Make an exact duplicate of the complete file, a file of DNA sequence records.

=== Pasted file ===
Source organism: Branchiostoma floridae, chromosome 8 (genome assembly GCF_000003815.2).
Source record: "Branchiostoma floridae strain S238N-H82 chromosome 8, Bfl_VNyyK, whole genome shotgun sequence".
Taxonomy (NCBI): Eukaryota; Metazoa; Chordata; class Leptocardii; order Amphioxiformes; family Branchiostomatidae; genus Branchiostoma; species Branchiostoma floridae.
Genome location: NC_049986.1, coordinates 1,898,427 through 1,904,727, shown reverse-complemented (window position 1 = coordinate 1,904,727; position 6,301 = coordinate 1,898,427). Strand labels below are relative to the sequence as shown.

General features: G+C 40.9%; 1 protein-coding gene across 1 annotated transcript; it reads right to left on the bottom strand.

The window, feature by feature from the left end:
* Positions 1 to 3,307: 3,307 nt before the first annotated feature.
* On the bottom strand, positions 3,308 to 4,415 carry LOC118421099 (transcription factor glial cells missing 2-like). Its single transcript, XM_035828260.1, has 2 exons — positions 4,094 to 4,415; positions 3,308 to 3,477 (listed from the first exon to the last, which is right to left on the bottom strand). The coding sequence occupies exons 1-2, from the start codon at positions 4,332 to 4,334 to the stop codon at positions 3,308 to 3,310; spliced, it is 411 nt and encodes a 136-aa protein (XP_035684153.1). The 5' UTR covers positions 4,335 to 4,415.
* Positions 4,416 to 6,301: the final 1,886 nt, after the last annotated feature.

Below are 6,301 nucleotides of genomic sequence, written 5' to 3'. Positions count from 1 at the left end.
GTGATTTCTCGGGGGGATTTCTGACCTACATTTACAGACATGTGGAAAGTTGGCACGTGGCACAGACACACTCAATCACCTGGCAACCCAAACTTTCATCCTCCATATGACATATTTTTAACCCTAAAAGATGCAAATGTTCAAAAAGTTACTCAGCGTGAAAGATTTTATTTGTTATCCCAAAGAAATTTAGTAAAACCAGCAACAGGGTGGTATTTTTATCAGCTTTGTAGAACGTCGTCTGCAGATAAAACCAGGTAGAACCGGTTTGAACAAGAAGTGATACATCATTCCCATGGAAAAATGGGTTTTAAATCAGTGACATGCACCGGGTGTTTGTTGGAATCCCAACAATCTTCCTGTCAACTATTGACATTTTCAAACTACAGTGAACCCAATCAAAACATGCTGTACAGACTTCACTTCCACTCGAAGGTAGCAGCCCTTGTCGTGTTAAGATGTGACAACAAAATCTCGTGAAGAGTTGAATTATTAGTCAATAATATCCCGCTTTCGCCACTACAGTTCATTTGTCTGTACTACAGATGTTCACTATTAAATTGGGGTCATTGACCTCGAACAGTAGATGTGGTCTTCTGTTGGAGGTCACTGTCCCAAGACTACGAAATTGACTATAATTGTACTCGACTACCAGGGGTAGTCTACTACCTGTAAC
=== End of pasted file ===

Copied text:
Source organism: Branchiostoma floridae, chromosome 8 (genome assembly GCF_000003815.2).
Source record: "Branchiostoma floridae strain S238N-H82 chromosome 8, Bfl_VNyyK, whole genome shotgun sequence".
Taxonomy (NCBI): Eukaryota; Metazoa; Chordata; class Leptocardii; order Amphioxiformes; family Branchiostomatidae; genus Branchiostoma; species Branchiostoma floridae.
Genome location: NC_049986.1, coordinates 1,898,427 through 1,904,727, shown reverse-complemented (window position 1 = coordinate 1,904,727; position 6,301 = coordinate 1,898,427). Strand labels below are relative to the sequence as shown.

General features: G+C 40.9%; 1 protein-coding gene across 1 annotated transcript; it reads right to left on the bottom strand.

The window, feature by feature from the left end:
* Positions 1 to 3,307: 3,307 nt before the first annotated feature.
* On the bottom strand, positions 3,308 to 4,415 carry LOC118421099 (transcription factor glial cells missing 2-like). Its single transcript, XM_035828260.1, has 2 exons — positions 4,094 to 4,415; positions 3,308 to 3,477 (listed from the first exon to the last, which is right to left on the bottom strand). The coding sequence occupies exons 1-2, from the start codon at positions 4,332 to 4,334 to the stop codon at positions 3,308 to 3,310; spliced, it is 411 nt and encodes a 136-aa protein (XP_035684153.1). The 5' UTR covers positions 4,335 to 4,415.
* Positions 4,416 to 6,301: the final 1,886 nt, after the last annotated feature.

Below are 6,301 nucleotides of genomic sequence, written 5' to 3'. Positions count from 1 at the left end.
GTGATTTCTCGGGGGGATTTCTGACCTACATTTACAGACATGTGGAAAGTTGGCACGTGGCACAGACACACTCAATCACCTGGCAACCCAAACTTTCATCCTCCATATGACATATTTTTAACCCTAAAAGATGCAAATGTTCAAAAAGTTACTCAGCGTGAAAGATTTTATTTGTTATCCCAAAGAAATTTAGTAAAACCAGCAACAGGGTGGTATTTTTATCAGCTTTGTAGAACGTCGTCTGCAGATAAAACCAGGTAGAACCGGTTTGAACAAGAAGTGATACATCATTCCCATGGAAAAATGGGTTTTAAATCAGTGACATGCACCGGGTGTTTGTTGGAATCCCAACAATCTTCCTGTCAACTATTGACATTTTCAAACTACAGTGAACCCAATCAAAACATGCTGTACAGACTTCACTTCCACTCGAAGGTAGCAGCCCTTGTCGTGTTAAGATGTGACAACAAAATCTCGTGAAGAGTTGAATTATTAGTCAATAATATCCCGCTTTCGCCACTACAGTTCATTTGTCTGTACTACAGATGTTCACTATTAAATTGGGGTCATTGACCTCGAACAGTAGATGTGGTCTTCTGTTGGAGGTCACTGTCCCAAGACTACGAAATTGACTATAATTGTACTCGACTACCAGGGGTAGTCTACTACCTGTAAC